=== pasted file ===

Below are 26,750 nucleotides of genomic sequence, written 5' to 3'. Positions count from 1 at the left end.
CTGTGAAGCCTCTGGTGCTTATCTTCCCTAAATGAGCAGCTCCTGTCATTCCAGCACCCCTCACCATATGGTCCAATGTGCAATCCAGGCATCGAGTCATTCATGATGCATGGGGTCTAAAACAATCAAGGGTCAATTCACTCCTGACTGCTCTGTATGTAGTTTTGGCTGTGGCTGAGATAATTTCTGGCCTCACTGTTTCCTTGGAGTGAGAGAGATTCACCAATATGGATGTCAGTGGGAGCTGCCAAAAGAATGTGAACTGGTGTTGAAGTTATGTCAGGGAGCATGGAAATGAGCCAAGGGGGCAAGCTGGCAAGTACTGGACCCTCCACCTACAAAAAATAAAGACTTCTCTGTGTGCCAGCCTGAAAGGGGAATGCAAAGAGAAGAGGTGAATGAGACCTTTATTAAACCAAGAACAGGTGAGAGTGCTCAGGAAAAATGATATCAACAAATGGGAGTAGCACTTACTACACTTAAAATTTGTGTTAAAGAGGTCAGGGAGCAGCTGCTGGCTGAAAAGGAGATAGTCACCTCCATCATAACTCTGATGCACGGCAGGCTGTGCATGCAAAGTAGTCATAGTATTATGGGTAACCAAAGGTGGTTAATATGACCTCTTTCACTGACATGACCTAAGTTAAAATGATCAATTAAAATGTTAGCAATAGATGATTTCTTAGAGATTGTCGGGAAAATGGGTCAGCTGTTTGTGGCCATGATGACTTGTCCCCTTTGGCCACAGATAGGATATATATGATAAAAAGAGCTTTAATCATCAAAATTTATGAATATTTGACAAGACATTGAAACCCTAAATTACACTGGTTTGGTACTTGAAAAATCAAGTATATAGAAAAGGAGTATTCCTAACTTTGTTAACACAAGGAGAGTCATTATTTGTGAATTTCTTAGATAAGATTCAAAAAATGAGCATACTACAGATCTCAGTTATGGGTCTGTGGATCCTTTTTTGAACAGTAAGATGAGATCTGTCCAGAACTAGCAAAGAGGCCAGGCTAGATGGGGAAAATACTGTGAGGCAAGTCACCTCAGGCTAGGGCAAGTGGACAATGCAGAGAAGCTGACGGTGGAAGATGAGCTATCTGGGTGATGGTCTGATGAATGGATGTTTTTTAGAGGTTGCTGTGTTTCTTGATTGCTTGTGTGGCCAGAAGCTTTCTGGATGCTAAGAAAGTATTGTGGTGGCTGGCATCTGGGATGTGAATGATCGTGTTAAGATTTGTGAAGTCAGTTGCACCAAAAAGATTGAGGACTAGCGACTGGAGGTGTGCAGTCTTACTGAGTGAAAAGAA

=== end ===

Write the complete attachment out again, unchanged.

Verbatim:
Below are 26,750 nucleotides of genomic sequence, written 5' to 3'. Positions count from 1 at the left end.
CTGTGAAGCCTCTGGTGCTTATCTTCCCTAAATGAGCAGCTCCTGTCATTCCAGCACCCCTCACCATATGGTCCAATGTGCAATCCAGGCATCGAGTCATTCATGATGCATGGGGTCTAAAACAATCAAGGGTCAATTCACTCCTGACTGCTCTGTATGTAGTTTTGGCTGTGGCTGAGATAATTTCTGGCCTCACTGTTTCCTTGGAGTGAGAGAGATTCACCAATATGGATGTCAGTGGGAGCTGCCAAAAGAATGTGAACTGGTGTTGAAGTTATGTCAGGGAGCATGGAAATGAGCCAAGGGGGCAAGCTGGCAAGTACTGGACCCTCCACCTACAAAAAATAAAGACTTCTCTGTGTGCCAGCCTGAAAGGGGAATGCAAAGAGAAGAGGTGAATGAGACCTTTATTAAACCAAGAACAGGTGAGAGTGCTCAGGAAAAATGATATCAACAAATGGGAGTAGCACTTACTACACTTAAAATTTGTGTTAAAGAGGTCAGGGAGCAGCTGCTGGCTGAAAAGGAGATAGTCACCTCCATCATAACTCTGATGCACGGCAGGCTGTGCATGCAAAGTAGTCATAGTATTATGGGTAACCAAAGGTGGTTAATATGACCTCTTTCACTGACATGACCTAAGTTAAAATGATCAATTAAAATGTTAGCAATAGATGATTTCTTAGAGATTGTCGGGAAAATGGGTCAGCTGTTTGTGGCCATGATGACTTGTCCCCTTTGGCCACAGATAGGATATATATGATAAAAAGAGCTTTAATCATCAAAATTTATGAATATTTGACAAGACATTGAAACCCTAAATTACACTGGTTTGGTACTTGAAAAATCAAGTATATAGAAAAGGAGTATTCCTAACTTTGTTAACACAAGGAGAGTCATTATTTGTGAATTTCTTAGATAAGATTCAAAAAATGAGCATACTACAGATCTCAGTTATGGGTCTGTGGATCCTTTTTTGAACAGTAAGATGAGATCTGTCCAGAACTAGCAAAGAGGCCAGGCTAGATGGGGAAAATACTGTGAGGCAAGTCACCTCAGGCTAGGGCAAGTGGACAATGCAGAGAAGCTGACGGTGGAAGATGAGCTATCTGGGTGATGGTCTGATGAATGGATGTTTTTTAGAGGTTGCTGTGTTTCTTGATTGCTTGTGTGGCCAGAAGCTTTCTGGATGCTAAGAAAGTATTGTGGTGGCTGGCATCTGGGATGTGAATGATCGTGTTAAGATTTGTGAAGTCAGTTGCACCAAAAAGATTGAGGACTAGCGACTGGAGGTGTGCAGTCTTACTGAGTGAAAAGAA